’s Law / ’s Law Description and practical example: Ohm’s Law states the relationship between , current and resistance. Given the relationship between these three elements, once you know any two of them, it is possible to calculate the third. Watt’s Law is similarly useful in figuring out the relationship between , voltage and current. Electrical properties: - Electromotive Potential, measured in , is represented by V (or E) - Current, measured in , is represented with the letter I - Resistance, measured in , is represented by (or the Greek letter Ω) - Power, measured in , is represented by the letter W

According to Ohm’s Law : Volts = Current multipied by Resistance V = I * R Current = Volts divided by Resistance I = V / R Resistance = Volts divided by Current R = V / I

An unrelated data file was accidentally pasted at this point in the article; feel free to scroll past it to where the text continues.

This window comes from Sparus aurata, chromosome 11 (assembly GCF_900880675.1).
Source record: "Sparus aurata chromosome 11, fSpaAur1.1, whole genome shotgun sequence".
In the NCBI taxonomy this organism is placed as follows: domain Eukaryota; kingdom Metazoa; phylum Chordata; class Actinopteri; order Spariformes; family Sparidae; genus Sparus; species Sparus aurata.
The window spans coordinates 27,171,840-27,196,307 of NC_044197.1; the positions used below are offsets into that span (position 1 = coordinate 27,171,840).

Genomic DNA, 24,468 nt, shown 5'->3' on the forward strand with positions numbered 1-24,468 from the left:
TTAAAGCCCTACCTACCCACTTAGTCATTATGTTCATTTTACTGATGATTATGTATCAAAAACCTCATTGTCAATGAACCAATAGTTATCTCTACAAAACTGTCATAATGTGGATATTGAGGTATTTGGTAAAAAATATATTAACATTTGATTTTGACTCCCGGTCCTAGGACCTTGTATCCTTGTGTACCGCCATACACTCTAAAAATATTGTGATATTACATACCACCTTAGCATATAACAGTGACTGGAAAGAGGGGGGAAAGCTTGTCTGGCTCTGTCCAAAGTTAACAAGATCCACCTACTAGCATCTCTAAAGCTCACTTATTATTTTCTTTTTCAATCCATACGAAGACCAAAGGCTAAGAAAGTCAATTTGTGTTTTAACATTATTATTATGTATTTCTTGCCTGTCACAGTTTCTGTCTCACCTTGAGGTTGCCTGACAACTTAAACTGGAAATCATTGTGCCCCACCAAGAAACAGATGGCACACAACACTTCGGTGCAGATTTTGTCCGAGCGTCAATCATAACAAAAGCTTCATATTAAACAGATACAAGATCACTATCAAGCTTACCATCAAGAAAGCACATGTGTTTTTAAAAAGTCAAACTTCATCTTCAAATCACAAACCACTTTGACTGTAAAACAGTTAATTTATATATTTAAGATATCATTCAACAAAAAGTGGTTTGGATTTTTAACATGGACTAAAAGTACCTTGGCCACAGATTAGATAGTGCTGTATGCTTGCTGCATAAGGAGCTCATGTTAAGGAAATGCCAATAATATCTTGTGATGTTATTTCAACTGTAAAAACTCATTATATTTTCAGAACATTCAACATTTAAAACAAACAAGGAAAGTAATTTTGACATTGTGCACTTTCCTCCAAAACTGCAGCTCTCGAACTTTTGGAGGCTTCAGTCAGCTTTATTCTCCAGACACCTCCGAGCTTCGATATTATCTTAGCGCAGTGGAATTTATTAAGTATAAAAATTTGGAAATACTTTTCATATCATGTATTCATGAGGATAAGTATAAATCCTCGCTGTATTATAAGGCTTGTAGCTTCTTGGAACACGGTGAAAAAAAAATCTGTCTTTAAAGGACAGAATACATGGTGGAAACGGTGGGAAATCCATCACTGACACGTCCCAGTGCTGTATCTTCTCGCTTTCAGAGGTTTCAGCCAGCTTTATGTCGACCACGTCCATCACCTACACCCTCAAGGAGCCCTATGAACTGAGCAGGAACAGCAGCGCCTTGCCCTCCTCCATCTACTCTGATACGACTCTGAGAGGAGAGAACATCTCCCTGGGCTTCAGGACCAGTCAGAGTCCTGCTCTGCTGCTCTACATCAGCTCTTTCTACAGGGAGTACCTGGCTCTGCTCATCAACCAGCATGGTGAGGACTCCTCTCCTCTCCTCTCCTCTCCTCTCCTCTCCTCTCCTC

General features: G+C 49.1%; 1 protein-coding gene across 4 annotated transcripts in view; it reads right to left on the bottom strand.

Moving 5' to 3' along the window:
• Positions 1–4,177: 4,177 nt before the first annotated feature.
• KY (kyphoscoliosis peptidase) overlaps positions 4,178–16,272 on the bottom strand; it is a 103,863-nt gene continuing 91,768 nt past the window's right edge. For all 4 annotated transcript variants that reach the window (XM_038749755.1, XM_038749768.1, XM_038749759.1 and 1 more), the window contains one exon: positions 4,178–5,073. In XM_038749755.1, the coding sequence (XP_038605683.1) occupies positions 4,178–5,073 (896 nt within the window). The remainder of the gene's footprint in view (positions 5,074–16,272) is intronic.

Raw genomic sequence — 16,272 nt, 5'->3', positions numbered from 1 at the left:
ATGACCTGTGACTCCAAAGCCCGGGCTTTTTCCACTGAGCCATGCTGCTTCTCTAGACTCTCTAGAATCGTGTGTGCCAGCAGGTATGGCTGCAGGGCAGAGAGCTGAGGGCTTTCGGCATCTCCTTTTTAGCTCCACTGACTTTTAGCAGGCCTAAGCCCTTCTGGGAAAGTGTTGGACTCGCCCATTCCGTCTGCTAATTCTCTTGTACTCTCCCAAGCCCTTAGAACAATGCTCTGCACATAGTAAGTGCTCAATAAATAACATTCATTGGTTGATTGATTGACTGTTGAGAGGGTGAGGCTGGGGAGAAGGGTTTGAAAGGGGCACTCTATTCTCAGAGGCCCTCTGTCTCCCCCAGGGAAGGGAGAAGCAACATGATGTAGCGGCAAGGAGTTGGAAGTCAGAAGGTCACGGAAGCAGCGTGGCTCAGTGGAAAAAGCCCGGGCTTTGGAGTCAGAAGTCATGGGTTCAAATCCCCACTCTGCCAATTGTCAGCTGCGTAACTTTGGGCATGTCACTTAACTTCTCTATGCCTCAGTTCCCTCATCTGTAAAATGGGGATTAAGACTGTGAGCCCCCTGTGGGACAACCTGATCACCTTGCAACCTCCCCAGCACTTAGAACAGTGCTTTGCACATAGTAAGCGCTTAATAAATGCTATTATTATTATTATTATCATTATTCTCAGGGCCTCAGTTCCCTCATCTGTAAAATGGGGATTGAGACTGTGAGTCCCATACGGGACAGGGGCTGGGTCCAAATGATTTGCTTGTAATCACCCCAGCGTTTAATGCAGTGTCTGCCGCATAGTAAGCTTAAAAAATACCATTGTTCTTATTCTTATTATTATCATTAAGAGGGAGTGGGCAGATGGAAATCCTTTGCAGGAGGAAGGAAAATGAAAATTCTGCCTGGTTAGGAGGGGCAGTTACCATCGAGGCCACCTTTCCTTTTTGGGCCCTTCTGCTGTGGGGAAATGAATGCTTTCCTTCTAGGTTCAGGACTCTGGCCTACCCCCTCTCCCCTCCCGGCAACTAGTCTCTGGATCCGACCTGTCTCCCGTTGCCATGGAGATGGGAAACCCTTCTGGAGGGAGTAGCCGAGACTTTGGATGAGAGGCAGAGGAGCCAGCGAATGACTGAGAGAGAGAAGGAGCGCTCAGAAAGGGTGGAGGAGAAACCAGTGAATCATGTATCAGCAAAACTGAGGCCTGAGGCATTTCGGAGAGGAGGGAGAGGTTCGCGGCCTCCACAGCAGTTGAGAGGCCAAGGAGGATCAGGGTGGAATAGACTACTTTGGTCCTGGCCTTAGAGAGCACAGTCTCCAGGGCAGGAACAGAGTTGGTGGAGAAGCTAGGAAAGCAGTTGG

According to Watt’s Law : Power = Volts multiplied by Current P = V * I Power = Current squared times Resistance P = I2 * R

Real world example: Suppose you wanted to figure out how many 500-watt instruments you could plug into a circuit without blowing a fuse. First, you would need to know how much current can be drawn through the circuit. Most homes have 15 amp circuits installed. At MassArt, most of the circuits are on 20 amp circuit breakers. So the total power available would be:

W = V x I (Watts = Volts x Amps) or ? = 110 x 20

We multiply the volts times the amps (which are known quantities) and see that: 110v x 20amps = 2200 watts

So whatever we plug into our circuit has to be less than 2200 watts, because that’s all the power available in this circuit. Answer: You could safely plug four 500-watt into the circuit (or two 1000watt lights) -with a 200watt safety margin.